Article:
It is very common to share your life with more than one companion animal. When you want to extend your furry family there are a few things to consider. Each introduction will vary depending on variables such as species, number of animals in the home, age, sex and temperament.
Here are some tips to help the transition transpire smoothly.
NOTE: It is never a good idea to leave two animals alone to ‘work it out’. It is unfair on both of the animals, can result in high stress levels, put them at risk of aggression, and not getting along in the future.
- Initial confinement – Confining your pet from the sight of your other pets allows for a calm and safe environment for your new pet to gain confidence while exploring his new surroundings. You want to choose a comfortable room to start such as a spare room. As you progress and let your new pet explore more rooms of your home, isolate your other pets.
- Keep it positive – When introducing your pets you want it to be the most calm and positive experience possible. Keep a close eye on their behaviour, watch for fearful and aggressive behaviour and separate them if this occurs. When good behaviour is present you can reward them both with treats.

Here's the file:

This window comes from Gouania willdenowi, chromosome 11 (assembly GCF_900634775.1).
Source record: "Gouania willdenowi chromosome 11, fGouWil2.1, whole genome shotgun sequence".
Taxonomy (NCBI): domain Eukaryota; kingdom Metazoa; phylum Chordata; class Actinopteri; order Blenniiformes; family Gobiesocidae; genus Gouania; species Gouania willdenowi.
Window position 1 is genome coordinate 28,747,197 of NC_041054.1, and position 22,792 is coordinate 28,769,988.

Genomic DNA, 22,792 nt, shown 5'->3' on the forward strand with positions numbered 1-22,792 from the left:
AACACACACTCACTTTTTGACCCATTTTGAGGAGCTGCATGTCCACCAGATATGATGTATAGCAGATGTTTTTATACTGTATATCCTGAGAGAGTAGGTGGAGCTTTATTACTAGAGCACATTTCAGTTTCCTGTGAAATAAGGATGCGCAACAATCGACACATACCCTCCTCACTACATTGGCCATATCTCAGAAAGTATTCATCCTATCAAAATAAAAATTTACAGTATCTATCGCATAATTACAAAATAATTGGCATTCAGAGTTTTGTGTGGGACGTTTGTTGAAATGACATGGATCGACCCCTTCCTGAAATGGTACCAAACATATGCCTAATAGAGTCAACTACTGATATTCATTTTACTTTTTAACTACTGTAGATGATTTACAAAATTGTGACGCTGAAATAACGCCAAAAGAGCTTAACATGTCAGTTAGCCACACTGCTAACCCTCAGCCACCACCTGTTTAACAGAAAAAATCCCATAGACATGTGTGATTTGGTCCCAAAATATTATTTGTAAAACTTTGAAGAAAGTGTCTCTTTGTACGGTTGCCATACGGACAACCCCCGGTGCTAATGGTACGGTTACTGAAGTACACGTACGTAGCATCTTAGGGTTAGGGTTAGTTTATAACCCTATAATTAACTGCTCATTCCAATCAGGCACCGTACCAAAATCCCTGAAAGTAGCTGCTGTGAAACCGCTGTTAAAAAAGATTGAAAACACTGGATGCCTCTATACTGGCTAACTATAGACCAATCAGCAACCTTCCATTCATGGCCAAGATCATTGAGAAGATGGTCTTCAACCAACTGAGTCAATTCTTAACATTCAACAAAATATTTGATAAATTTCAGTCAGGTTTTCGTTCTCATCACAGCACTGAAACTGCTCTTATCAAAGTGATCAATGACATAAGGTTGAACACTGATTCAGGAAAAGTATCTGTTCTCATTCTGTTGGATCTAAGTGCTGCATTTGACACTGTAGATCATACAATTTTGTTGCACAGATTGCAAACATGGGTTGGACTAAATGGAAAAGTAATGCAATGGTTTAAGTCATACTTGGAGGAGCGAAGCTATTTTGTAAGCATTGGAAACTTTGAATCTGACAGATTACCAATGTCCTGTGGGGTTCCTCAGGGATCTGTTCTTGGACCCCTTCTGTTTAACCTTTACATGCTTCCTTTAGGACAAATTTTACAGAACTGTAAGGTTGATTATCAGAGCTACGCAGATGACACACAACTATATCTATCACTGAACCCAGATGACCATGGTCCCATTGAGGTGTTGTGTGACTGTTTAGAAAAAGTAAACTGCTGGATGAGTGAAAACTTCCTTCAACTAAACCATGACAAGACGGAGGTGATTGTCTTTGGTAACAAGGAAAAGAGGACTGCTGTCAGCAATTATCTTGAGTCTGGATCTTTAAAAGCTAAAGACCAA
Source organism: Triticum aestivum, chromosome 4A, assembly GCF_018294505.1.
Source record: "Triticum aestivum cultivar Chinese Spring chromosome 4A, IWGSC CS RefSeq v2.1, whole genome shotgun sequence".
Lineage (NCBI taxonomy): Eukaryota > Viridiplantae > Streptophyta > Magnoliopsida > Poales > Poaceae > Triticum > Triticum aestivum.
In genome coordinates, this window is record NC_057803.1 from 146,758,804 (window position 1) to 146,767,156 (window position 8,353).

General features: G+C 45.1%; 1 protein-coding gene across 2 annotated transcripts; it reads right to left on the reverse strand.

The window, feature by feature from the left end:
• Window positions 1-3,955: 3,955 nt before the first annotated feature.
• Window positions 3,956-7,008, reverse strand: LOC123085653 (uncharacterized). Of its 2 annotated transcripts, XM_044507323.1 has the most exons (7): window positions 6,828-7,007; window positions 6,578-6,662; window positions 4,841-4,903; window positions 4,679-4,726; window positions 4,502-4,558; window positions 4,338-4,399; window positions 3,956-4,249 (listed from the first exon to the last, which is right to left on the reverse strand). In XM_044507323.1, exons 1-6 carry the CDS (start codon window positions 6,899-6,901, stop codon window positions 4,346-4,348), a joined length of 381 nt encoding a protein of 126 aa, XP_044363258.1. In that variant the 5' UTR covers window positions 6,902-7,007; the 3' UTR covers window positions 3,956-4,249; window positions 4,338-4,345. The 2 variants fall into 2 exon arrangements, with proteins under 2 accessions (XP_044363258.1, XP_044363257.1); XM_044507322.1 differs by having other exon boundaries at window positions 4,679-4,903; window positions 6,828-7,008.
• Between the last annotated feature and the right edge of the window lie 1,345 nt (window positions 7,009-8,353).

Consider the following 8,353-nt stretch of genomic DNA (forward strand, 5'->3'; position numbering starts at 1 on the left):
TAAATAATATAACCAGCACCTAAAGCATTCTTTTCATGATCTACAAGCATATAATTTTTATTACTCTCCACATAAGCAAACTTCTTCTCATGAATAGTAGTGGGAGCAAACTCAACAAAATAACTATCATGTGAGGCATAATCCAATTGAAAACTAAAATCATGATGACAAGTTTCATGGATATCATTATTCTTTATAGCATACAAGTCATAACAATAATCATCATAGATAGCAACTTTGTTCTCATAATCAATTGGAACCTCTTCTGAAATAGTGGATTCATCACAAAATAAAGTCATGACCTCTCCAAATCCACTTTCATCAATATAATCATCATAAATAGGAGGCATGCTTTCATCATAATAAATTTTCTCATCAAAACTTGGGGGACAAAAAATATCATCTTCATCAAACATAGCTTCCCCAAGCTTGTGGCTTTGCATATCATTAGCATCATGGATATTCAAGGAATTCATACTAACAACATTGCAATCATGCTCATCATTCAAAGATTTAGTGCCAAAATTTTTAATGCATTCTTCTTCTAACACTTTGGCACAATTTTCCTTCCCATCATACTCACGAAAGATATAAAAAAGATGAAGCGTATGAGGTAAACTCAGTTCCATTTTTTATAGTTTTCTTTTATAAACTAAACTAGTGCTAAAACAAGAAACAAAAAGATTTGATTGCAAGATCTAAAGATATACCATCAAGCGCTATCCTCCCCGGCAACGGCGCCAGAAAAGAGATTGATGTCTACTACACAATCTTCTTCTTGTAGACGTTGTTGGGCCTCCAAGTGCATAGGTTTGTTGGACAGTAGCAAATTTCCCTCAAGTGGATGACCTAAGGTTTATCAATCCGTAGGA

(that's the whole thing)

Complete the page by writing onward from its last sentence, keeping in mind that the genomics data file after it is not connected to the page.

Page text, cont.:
- Restraint & back up- Safety first. It is a good idea to have two people present for the introduction, one person per animal. If the introduction does not go according to plan, having the animals restrained on a leash makes it much easier to separate them.
- Introduction time – Always supervise introductions, start with a brief time such as 5 minutes, and slowly work your way up to 10 minutes and so on. Increasing the time incrementally with positive experiences builds trust between your pets.
- Nip it in the bud – If your pets show aggression, do not punish them. Remove them from the situation. If you punish them, they may associate it with the other pet, and could lead to increased aggression in the future.
- Patience- Several short introductions over a few days or weeks is optimal, it is much more effective then a few long introductions.
By taking the time at the beginning when you introduce your pets to one another you can help prevent aggressive behaviour that can be difficult to resolve in the future. Remember that not all dogs are suitable to live with small animals. If your dog has a habit of chasing small animals, gets overly excited easily and doesn’t respond to commands, is possessive over toys, food or water or likes to chase furry toys, then you have an increased likelihood of encountering problems.
If a pet has grown up with another species they are more likely to accept that particular species in the home. It is still advised to keep dogs separate from smaller animals when unsupervised.